The problem is that for eight miles after Phantom Ranch, the elevation gain is very gradual and you gain “only” 2,000 vertical feet as you hike through The Box, pass a short spur trail to Ribbon Falls, pass the Cottonwood Campground (which seemed like it would have been a great place to camp; note that seasonal water is available), and finally arrive at the Pumphouse and the residence for its caretaker. As this was my first Rim-to-Rim hike, I kept wondering when the real work would begin and just how bad it was going to be. I found out when the trail split from the Old Bright Angel Route, took a turn to the northwest, and began gaining elevation very quickly. From this point, you gain 3,700 feet over about four miles. Fortunately, the views distracted me from the misery. This section of the trail is comparatively lush (especially compared to the desert-like segments near Phantom Ranch), with more trees. The colors are also striking. I was taken aback by the deep reds of the canyon walls, particularly their sharp contrast with the trees. It’s a different experience from the base of the canyon, and a different experience from the South Rim.
And, fortunately, my adventure wasn’t over. Trans-Canyon Shuttle generally offers two shuttles per day from the North Rim to the South Rim (one shuttle per day in the second half of October) and I had scheduled the late shuttle (leaving at 2 p.m.) in order to give myself some time to explore the North Rim area. But first I had to get to my cabin. The North Rim Lodge is located about two miles from the North Kaibab Trailhead via the Bridle Trail. While most people would probably ask someone for a ride, I chose to walk. I arrived at the Lodge after sunset, quickly registered, and took a minute to enjoy the view of the Grand Canyon from the great room of the Lodge. It was a postcard view and I was glad I would have some time to explore the next day. I felt that the views from the North Rim were even better than the views from the South Rim, likely helped by the fact that the North Rim sits 1,400 feet higher than the South Rim, but also assisted by favorable topography.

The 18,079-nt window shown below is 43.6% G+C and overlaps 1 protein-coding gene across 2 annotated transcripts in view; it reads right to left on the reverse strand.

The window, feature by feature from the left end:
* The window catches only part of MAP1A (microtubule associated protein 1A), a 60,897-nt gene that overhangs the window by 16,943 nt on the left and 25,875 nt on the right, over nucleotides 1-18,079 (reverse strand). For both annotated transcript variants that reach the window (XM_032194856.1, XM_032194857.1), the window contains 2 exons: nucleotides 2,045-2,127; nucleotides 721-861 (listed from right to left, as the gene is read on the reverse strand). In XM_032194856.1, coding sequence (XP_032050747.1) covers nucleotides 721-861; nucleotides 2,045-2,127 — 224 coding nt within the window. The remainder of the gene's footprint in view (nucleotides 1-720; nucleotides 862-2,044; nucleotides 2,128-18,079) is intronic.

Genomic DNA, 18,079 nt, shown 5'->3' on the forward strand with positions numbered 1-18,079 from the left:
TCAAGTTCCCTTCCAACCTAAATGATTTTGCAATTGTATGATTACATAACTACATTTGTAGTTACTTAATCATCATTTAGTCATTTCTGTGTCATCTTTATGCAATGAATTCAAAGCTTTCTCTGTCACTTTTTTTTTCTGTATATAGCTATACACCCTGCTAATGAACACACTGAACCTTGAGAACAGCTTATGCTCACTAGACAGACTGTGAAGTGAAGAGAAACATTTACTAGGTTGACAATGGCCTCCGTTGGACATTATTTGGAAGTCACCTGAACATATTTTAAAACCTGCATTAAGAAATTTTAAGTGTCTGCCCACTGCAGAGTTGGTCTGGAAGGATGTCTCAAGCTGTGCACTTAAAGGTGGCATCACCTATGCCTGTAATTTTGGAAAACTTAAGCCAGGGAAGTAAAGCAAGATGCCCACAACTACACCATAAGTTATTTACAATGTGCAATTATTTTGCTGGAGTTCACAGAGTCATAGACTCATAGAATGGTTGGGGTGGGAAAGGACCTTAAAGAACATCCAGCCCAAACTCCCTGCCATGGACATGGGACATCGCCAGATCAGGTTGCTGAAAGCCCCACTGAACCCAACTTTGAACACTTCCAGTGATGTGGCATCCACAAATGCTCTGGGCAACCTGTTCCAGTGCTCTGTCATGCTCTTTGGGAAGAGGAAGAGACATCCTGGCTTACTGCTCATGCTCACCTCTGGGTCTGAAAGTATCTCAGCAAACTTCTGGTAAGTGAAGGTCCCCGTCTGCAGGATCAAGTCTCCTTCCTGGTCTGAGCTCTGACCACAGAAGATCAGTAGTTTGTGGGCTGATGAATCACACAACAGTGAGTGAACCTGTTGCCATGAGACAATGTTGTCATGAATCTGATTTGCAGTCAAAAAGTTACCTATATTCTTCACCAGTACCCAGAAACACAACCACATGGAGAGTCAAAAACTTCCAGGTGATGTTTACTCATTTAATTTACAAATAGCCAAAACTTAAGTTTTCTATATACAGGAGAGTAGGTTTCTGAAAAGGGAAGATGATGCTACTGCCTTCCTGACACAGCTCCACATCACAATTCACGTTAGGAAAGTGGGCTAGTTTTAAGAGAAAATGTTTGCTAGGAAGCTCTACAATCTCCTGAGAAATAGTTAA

Then at 2 p.m. my shuttle left to return to the South Rim via Jacob Lake, Marble Canyon and Cameron. Our driver pointed out many of the sights along the way, and one of the highlights was the view of the Vermillion Cliffs. By around 6 p.m., I was back at my car, thrilled with my trip but sad that it was over. I will never forget my Rim-to-Rim hike.
Note: As I wrote in Part 1, I have only hiked the Grand Canyon twice and don’t claim to have any particular expertise. However, I learned a lot while researching this trip and had a great time, so I am sharing this article in hopes that someone can benefit from my experiences. There are plenty of ways to experience the Grand Canyon and there is no shortage of information online. Remember that what worked for me may not work for you. With that said, here are a few more notes:
- The Park Service bends over backwards to advise people not to hike Rim to Rim in a day, or to hike from the Rim to the Colorado River and back in a day. While I have no doubt that this advice is appropriate for 99 percent of visitors, it obviously doesn’t mean that a Rim-to-Rim hike can’t be done. Whatever adventure you are planning, know your limits and make sure you factor in the variations in weather between the North Rim, South Rim and Phantom Ranch.
- Having hiked down via both the Bright Angel and South Kaibab trails, the views from the South Kaibab Trail definitely are better than the views from the Bright Angel Trail. But the Bright Angel Trailhead is somewhat more accessible and the availability of water along the Bright Angel Trail is a major selling point.
- Service from the Trans-Canyon Shuttle was outstanding. My shuttle left on time and arrived early. The driver made sure to point out notable landmarks along the way and never got tired of our questions.
- Remember that hiking from the South Rim to the North Rim entails 1,400 more feet of elevation gain than hiking from the North Rim to the South Rim. If you have any doubts about whether you are ready for this trip, go from North to South.
- If you don’t want to go all the way to the Colorado River, day hikes to Supai Tunnel (from the North Rim) or to Plateau Point (from the South Rim) are also great options. Even these hikes, however, can be challenging; know your limits.
- Cell coverage at the North Rim is hit and miss. It seemed to be overflow coverage from the South Rim, so don’t expect a strong signal.